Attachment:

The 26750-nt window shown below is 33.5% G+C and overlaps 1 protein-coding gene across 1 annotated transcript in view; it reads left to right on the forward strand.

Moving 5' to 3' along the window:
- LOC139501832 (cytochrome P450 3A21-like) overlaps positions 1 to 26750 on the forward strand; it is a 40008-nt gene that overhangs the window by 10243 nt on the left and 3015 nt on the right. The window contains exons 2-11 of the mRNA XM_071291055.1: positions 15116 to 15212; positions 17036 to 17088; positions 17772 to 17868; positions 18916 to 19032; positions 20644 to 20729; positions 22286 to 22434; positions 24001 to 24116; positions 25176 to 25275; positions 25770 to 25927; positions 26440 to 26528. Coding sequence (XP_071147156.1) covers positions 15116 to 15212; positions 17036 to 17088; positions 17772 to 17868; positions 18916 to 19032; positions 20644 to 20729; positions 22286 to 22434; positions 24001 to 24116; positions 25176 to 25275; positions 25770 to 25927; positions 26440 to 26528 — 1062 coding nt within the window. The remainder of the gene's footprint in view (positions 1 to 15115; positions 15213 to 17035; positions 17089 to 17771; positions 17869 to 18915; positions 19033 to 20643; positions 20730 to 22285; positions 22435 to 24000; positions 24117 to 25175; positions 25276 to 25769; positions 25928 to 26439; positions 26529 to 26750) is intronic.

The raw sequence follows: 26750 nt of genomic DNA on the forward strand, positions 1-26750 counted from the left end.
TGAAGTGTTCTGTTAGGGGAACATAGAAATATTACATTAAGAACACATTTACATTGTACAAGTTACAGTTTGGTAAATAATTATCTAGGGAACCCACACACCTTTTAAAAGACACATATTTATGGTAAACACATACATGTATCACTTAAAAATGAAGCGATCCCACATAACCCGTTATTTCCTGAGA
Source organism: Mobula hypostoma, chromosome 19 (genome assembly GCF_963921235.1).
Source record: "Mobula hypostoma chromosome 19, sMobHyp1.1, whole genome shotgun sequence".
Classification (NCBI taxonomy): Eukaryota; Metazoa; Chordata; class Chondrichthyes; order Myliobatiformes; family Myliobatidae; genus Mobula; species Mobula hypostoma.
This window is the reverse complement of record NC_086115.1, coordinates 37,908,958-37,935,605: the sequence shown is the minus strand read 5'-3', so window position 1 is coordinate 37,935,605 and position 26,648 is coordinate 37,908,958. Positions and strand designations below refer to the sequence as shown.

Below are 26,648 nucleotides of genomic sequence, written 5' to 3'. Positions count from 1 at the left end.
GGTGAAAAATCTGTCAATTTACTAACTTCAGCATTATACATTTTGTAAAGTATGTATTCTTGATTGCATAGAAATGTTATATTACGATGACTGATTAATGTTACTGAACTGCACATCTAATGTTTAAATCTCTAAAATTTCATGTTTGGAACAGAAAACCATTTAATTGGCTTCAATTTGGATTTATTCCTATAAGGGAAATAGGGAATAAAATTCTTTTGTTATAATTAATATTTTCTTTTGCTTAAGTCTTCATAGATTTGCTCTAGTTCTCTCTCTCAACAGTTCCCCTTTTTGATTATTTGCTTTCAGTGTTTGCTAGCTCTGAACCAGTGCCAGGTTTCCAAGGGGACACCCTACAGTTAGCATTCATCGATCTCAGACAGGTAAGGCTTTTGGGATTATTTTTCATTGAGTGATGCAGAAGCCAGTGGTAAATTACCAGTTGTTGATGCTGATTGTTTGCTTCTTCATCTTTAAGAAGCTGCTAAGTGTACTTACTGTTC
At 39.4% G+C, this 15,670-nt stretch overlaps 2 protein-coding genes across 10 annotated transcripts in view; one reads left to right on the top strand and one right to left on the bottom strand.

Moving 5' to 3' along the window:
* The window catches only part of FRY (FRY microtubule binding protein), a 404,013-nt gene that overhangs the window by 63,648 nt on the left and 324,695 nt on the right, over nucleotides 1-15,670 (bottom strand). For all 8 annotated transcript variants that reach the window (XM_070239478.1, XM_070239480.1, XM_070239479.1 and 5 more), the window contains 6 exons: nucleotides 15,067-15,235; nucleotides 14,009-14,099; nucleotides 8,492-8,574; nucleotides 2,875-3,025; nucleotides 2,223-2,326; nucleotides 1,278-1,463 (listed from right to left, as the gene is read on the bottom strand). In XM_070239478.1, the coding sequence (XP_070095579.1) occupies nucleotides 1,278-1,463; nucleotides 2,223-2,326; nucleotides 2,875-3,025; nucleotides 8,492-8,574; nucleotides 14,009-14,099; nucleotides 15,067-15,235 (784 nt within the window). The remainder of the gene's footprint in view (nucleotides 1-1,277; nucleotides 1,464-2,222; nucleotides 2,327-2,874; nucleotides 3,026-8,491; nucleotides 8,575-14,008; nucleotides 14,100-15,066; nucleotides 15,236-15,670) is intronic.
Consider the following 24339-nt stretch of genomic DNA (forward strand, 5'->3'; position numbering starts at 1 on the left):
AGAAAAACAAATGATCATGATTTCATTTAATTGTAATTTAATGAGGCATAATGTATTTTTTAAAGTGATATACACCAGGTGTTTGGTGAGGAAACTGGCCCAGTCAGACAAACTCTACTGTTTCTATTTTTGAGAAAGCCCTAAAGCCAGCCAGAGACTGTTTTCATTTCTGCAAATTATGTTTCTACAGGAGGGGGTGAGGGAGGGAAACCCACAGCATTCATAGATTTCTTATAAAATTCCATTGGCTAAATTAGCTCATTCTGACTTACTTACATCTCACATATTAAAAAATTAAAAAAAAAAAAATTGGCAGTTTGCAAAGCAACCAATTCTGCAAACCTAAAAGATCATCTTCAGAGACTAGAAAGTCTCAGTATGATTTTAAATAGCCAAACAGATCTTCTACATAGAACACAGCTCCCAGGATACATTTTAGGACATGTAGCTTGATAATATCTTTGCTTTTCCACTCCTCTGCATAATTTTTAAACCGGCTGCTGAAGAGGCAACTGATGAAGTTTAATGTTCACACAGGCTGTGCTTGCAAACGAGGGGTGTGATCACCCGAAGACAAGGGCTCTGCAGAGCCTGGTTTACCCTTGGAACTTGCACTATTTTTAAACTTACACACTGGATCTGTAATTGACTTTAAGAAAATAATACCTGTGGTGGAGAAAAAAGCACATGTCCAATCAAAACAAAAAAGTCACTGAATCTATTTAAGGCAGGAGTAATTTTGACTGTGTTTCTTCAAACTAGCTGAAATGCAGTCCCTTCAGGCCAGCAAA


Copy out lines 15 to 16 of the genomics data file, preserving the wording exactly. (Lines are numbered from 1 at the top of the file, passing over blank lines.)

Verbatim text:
Consider the following 24339-nt stretch of genomic DNA (forward strand, 5'->3'; position numbering starts at 1 on the left):
AGAAAAACAAATGATCATGATTTCATTTAATTGTAATTTAATGAGGCATAATGTATTTTTTAAAGTGATATACACCAGGTGTTTGGTGAGGAAACTGGCCCAGTCAGACAAACTCTACTGTTTCTATTTTTGAGAAAGCCCTAAAGCCAGCCAGAGACTGTTTTCATTTCTGCAAATTATGTTTCTACAGGAGGGGGTGAGGGAGGGAAACCCACAGCATTCATAGATTTCTTATAAAATTCCATTGGCTAAATTAGCTCATTCTGACTTACTTACATCTCACATATTAAAAAATTAAAAAAAAAAAAATTGGCAGTTTGCAAAGCAACCAATTCTGCAAACCTAAAAGATCATCTTCAGAGACTAGAAAGTCTCAGTATGATTTTAAATAGCCAAACAGATCTTCTACATAGAACACAGCTCCCAGGATACATTTTAGGACATGTAGCTTGATAATATCTTTGCTTTTCCACTCCTCTGCATAATTTTTAAACCGGCTGCTGAAGAGGCAACTGATGAAGTTTAATGTTCACACAGGCTGTGCTTGCAAACGAGGGGTGTGATCACCCGAAGACAAGGGCTCTGCAGAGCCTGGTTTACCCTTGGAACTTGCACTATTTTTAAACTTACACACTGGATCTGTAATTGACTTTAAGAAAATAATACCTGTGGTGGAGAAAAAAGCACATGTCCAATCAAAACAAAAAAGTCACTGAATCTATTTAAGGCAGGAGTAATTTTGACTGTGTTTCTTCAAACTAGCTGAAATGCAGTCCCTTCAGGCCAGCAAA